The U.S. Hot Dry Rock Project

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The Hot Dry Rock geothermal energy project began in the early 1970’s with the objective of developing a technology to make economically available the large ubiquitous thermal energy of the upper earth crust. The program has been funded by the Department of Energy (and its predecessors) and for a few years with participation by West Germany and Japan. An energy reservoir was accessed by drilling and hydraulically fracturing in the Precambrian basement rock outside the Valles Caldera of north-central New Mexico. Water was circulated through the reservoir (Phase I, 1978-1980) producing up to 5 MWt at 132ºC. A second (Phase ... continued below

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7-12

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Hendron, Robert H. January 22, 1987.

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Description

The Hot Dry Rock geothermal energy project began in the early 1970’s with the objective of developing a technology to make economically available the large ubiquitous thermal energy of the upper earth crust. The program has been funded by the Department of Energy (and its predecessors) and for a few years with participation by West Germany and Japan. An energy reservoir was accessed by drilling and hydraulically fracturing in the Precambrian basement rock outside the Valles Caldera of north-central New Mexico. Water was circulated through the reservoir (Phase I, 1978-1980) producing up to 5 MWt at 132ºC. A second (Phase II) reservoir has been established with a deeper pair of holes and an initial flow test completed producing about 10 MWt at 190ºC. These accomplishments have been supported and paralleled by developments in drilling, well completion and instrumentation hardware. Acoustic or microseismic fracture mapping and geochemistry studies in addition to hydraulic and thermal data contribute to reservoir analyses. Studies of some of the estimated 430,000 quads of HDR resources in the United States have been made with special attention focused on sites most advantageous for early development. 3 figs., 1 tab., 12 refs.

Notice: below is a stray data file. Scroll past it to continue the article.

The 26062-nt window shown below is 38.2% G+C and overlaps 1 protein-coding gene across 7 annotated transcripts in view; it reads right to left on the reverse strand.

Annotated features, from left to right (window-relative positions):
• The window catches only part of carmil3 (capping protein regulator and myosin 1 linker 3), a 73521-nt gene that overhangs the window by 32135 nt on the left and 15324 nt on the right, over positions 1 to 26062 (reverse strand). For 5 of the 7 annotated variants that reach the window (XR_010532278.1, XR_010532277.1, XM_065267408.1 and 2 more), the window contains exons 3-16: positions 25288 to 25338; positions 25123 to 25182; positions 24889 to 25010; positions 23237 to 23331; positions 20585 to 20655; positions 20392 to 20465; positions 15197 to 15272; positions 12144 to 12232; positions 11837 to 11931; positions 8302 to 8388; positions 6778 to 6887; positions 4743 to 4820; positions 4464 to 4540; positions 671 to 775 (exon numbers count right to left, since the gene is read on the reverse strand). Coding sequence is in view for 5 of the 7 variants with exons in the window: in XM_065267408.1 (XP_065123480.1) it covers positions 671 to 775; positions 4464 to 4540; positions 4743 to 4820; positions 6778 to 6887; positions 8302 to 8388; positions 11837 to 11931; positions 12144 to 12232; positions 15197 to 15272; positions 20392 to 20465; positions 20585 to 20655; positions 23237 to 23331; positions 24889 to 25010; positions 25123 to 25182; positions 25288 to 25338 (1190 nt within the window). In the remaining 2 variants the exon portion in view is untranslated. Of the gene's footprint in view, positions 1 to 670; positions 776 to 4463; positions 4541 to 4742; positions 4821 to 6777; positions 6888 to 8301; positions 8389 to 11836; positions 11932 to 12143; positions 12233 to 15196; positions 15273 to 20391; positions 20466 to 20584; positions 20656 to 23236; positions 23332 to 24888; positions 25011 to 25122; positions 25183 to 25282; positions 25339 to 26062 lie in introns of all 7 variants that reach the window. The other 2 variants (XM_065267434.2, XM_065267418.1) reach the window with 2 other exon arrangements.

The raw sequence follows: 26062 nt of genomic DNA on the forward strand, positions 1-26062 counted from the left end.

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7-12

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  • Proceedings, Twelfth Workshop on Geothermal Reservoir Engineering, Stanford University, Stanford, Calif., January 20-22, 1987

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  • Report No.: SGP-TR-109-2
  • Grant Number: AT03-80SF11459
  • Grant Number: AS07-84ID12529
  • Office of Scientific & Technical Information Report Number: 888488
  • Archival Resource Key: ark:/67531/metadc874273

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Office of Scientific & Technical Information Technical Reports

Reports, articles and other documents harvested from the Office of Scientific and Technical Information.

Office of Scientific and Technical Information (OSTI) is the Department of Energy (DOE) office that collects, preserves, and disseminates DOE-sponsored research and development (R&D) results that are the outcomes of R&D projects or other funded activities at DOE labs and facilities nationwide and grantees at universities and other institutions.

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  • January 22, 1987

Added to The UNT Digital Library

  • Sept. 21, 2016, 2:29 a.m.

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  • Dec. 2, 2016, 4:37 p.m.

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Hendron, Robert H. The U.S. Hot Dry Rock Project, article, January 22, 1987; Los Alamos, New Mexico. (digital.library.unt.edu/ark:/67531/metadc874273/: accessed November 20, 2017), University of North Texas Libraries, Digital Library, digital.library.unt.edu; crediting UNT Libraries Government Documents Department.